-- Require retailers selling beer in a keg to: attach an identification tag to the keg, require the purchaser to sign a receipt, refuse to return the keg deposit if the tag were not attached upon the keg's return, and retain receipts for at least 30 days.
-- Require the Liquor Control Commission (LCC) to make ID tags available to retailers selling beer in a keg, provide them with signs, and prescribe the required receipt.
-- Set an administrative fine for retailers who committed certain violations.
-- Prescribe a misdemeanor penalty for people who were not retailers or wholesalers for certain violations.
"Keg" would mean any brewery-sealed individual container having liquid capacity of five gallons or more.
Specifically, the bill would require a retailer selling beer in a keg to do all of the following:
-- Attach an ID tag, as prescribed by the LCC, on the keg before or at the time of selling the beer.
-- Require the purchaser of the beer to complete and sign a receipt after presenting a driver license or State of Michigan identification card.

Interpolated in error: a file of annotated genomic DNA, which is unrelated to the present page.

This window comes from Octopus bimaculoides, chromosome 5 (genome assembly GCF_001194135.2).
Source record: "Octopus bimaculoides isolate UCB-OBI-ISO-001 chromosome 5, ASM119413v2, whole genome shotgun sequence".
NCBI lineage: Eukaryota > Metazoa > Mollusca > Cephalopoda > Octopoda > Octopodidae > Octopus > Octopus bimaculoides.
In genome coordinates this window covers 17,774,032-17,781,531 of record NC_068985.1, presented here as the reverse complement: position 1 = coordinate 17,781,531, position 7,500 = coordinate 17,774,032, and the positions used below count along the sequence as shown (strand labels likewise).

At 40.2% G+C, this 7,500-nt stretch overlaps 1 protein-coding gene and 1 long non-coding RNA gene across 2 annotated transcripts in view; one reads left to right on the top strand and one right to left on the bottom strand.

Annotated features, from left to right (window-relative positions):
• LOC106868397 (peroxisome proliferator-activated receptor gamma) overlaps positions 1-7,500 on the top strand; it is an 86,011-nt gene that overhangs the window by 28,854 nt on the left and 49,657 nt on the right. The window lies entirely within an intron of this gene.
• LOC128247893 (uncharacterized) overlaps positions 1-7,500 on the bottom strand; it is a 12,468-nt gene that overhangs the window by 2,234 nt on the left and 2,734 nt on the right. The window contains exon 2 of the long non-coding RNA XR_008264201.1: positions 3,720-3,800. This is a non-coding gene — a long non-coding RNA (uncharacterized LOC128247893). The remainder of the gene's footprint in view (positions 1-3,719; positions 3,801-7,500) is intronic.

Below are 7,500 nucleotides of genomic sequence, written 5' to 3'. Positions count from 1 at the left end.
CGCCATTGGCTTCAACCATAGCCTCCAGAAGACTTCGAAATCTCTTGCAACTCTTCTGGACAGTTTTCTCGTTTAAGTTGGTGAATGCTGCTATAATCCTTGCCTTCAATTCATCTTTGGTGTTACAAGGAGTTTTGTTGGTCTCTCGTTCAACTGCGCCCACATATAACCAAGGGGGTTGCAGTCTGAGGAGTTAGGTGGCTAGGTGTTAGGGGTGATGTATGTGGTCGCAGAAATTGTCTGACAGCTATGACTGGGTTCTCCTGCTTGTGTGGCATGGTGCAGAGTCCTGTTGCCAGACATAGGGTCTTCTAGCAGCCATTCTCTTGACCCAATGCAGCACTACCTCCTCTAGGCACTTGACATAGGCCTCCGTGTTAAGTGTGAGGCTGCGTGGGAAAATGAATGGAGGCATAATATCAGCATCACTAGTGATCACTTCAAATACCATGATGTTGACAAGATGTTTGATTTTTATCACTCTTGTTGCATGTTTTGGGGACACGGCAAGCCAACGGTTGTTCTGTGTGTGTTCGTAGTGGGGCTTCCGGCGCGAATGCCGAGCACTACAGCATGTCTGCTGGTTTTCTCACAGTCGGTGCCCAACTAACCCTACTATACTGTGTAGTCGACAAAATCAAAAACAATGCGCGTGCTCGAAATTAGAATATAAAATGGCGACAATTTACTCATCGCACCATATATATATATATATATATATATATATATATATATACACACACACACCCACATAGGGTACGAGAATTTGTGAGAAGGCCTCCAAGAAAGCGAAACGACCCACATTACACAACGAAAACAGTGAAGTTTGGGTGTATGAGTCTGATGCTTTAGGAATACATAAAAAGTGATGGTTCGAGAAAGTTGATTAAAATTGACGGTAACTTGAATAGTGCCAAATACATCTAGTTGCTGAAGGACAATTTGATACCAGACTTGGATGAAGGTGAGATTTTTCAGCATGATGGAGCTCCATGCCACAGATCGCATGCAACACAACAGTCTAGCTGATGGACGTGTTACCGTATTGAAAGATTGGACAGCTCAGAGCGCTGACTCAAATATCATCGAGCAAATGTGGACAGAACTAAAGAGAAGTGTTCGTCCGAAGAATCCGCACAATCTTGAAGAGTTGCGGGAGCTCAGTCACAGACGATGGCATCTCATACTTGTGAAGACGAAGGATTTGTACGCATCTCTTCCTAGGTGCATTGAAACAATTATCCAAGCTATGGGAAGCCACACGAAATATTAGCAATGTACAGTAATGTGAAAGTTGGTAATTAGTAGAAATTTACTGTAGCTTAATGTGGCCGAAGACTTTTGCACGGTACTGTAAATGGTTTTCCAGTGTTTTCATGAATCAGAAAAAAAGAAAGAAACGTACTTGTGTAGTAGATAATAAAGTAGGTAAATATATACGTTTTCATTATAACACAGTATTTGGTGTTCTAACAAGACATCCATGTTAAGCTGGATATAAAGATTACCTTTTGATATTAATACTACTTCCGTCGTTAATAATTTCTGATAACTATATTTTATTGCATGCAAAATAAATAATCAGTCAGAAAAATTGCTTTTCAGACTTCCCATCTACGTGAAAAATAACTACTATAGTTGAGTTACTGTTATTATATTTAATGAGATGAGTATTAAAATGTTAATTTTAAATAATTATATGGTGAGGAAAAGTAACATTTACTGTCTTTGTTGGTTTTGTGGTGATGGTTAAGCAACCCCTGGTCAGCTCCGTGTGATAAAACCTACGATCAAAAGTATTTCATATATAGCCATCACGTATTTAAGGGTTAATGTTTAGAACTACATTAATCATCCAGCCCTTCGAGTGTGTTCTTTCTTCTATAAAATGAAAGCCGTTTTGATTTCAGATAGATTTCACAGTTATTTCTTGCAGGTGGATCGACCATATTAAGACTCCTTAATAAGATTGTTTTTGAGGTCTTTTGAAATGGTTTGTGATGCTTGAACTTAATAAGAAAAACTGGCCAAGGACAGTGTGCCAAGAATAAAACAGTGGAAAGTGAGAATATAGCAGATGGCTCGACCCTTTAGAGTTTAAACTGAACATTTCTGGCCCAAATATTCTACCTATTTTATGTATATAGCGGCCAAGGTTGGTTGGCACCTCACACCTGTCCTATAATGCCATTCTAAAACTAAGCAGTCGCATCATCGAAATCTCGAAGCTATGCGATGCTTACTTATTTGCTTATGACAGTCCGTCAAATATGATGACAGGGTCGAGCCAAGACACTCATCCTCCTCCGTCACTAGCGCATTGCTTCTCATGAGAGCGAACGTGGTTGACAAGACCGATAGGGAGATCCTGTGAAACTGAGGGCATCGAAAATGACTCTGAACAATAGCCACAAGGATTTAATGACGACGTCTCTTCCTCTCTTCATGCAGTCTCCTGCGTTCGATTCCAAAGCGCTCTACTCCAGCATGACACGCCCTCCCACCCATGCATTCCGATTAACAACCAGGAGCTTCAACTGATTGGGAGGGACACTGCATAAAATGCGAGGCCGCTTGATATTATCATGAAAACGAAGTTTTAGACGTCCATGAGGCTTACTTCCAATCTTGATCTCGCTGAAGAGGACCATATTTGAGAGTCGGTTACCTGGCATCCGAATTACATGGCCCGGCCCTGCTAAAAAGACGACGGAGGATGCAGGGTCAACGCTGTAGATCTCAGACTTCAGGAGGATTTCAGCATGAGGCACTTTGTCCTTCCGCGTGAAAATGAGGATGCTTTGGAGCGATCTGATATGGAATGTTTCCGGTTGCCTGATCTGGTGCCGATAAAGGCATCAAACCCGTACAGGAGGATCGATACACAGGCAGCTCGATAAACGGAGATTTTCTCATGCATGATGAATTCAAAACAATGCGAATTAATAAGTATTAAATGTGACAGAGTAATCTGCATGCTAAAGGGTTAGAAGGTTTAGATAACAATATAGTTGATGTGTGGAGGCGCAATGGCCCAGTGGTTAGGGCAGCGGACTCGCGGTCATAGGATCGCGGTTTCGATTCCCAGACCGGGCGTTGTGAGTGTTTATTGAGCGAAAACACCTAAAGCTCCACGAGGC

-- Refuse to return the keg deposit if the ID tag were not attached when the keg was returned.
-- Retain a deposit as specified in R 436.1629 of the Michigan Administrative Code.
(Rule 436.1629 requires manufacturers, outstate sellers of beer, and wholesalers of beer to collect a barrel deposit of $30 for a barrel, half-barrel, and quarter-barrel of
beer. A cash refund of $30 for a barrel, half-barrel, and quarter-barrel of beer must be made to a licensee who has made the deposit, and returned barrels for refund.)
A retailer could not sell beer in a keg to a customer who did not possess a driver license or State of Michigan ID card.